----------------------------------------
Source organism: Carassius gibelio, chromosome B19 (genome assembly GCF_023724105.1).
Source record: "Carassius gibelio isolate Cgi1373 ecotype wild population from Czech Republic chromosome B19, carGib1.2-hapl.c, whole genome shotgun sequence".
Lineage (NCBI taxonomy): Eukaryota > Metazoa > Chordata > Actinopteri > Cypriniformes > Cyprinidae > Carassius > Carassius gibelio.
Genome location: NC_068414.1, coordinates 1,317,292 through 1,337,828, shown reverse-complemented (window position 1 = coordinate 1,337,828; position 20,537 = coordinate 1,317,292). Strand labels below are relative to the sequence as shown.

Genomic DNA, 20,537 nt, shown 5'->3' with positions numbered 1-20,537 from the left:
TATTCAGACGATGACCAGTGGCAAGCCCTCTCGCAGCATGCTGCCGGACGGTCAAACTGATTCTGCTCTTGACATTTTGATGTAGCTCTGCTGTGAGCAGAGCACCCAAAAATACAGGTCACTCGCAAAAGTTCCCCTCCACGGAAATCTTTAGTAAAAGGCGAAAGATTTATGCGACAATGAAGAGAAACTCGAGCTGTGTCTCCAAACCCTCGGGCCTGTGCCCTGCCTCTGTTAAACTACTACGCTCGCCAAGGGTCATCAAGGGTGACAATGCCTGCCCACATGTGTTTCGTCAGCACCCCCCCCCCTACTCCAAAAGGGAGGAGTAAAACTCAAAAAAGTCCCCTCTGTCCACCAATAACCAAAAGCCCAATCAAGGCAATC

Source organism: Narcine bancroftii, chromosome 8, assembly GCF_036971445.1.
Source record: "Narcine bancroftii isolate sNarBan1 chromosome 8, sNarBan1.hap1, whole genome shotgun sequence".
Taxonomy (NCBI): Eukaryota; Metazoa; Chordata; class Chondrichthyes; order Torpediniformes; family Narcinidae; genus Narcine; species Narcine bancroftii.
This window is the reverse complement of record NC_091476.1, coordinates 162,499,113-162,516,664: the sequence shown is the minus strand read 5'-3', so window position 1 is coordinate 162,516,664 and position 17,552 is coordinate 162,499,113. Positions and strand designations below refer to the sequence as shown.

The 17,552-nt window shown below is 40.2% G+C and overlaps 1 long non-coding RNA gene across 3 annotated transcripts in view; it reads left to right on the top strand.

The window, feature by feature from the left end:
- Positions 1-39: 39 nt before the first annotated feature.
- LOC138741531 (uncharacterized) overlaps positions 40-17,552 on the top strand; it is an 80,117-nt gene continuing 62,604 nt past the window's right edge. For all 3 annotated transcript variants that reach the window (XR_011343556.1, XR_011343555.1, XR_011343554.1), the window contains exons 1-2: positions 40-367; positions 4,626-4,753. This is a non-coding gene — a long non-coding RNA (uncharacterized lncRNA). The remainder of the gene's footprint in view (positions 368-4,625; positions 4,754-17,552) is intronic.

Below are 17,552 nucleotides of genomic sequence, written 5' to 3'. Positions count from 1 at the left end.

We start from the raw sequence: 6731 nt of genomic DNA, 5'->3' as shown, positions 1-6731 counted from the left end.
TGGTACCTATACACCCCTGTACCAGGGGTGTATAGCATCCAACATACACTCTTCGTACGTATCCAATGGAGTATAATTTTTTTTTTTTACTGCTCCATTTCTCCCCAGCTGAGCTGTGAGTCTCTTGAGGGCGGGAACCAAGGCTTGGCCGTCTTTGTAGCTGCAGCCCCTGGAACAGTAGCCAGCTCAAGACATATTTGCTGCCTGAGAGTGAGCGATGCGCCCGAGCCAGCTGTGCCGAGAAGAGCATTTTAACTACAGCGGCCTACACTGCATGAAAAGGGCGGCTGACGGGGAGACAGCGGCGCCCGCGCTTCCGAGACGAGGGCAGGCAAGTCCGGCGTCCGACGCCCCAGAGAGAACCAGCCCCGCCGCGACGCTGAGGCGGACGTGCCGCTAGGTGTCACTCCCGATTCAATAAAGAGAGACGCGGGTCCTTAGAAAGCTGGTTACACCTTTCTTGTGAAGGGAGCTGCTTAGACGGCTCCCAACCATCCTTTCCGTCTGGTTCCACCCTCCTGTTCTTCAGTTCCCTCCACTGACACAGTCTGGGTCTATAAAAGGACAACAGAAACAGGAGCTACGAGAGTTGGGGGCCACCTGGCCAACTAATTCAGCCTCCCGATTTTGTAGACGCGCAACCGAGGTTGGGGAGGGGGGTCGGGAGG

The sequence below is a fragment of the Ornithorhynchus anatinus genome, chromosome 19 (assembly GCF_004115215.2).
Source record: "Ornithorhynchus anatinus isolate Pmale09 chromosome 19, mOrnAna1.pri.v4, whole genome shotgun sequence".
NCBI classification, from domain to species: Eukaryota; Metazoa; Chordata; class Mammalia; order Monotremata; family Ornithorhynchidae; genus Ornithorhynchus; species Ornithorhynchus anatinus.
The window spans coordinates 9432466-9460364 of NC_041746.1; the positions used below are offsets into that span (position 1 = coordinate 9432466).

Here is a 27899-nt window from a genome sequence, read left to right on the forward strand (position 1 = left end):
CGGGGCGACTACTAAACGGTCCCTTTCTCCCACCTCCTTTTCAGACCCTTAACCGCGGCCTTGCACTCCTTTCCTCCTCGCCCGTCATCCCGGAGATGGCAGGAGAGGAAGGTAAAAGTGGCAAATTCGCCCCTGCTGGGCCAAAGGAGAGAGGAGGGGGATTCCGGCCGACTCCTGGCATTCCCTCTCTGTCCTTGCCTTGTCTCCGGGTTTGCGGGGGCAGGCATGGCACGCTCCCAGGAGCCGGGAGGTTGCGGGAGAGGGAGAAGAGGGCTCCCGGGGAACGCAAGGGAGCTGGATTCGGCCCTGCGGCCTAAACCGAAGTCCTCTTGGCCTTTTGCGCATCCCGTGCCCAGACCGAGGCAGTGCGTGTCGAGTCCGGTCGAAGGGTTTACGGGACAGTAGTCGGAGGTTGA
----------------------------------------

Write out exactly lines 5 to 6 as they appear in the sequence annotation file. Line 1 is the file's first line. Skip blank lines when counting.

Genomic DNA, 20,537 nt, shown 5'->3' with positions numbered 1-20,537 from the left:
TATTCAGACGATGACCAGTGGCAAGCCCTCTCGCAGCATGCTGCCGGACGGTCAAACTGATTCTGCTCTTGACATTTTGATGTAGCTCTGCTGTGAGCAGAGCACCCAAAAATACAGGTCACTCGCAAAAGTTCCCCTCCACGGAAATCTTTAGTAAAAGGCGAAAGATTTATGCGACAATGAAGAGAAACTCGAGCTGTGTCTCCAAACCCTCGGGCCTGTGCCCTGCCTCTGTTAAACTACTACGCTCGCCAAGGGTCATCAAGGGTGACAATGCCTGCCCACATGTGTTTCGTCAGCACCCCCCCCCCTACTCCAAAAGGGAGGAGTAAAACTCAAAAAAGTCCCCTCTGTCCACCAATAACCAAAAGCCCAATCAAGGCAATC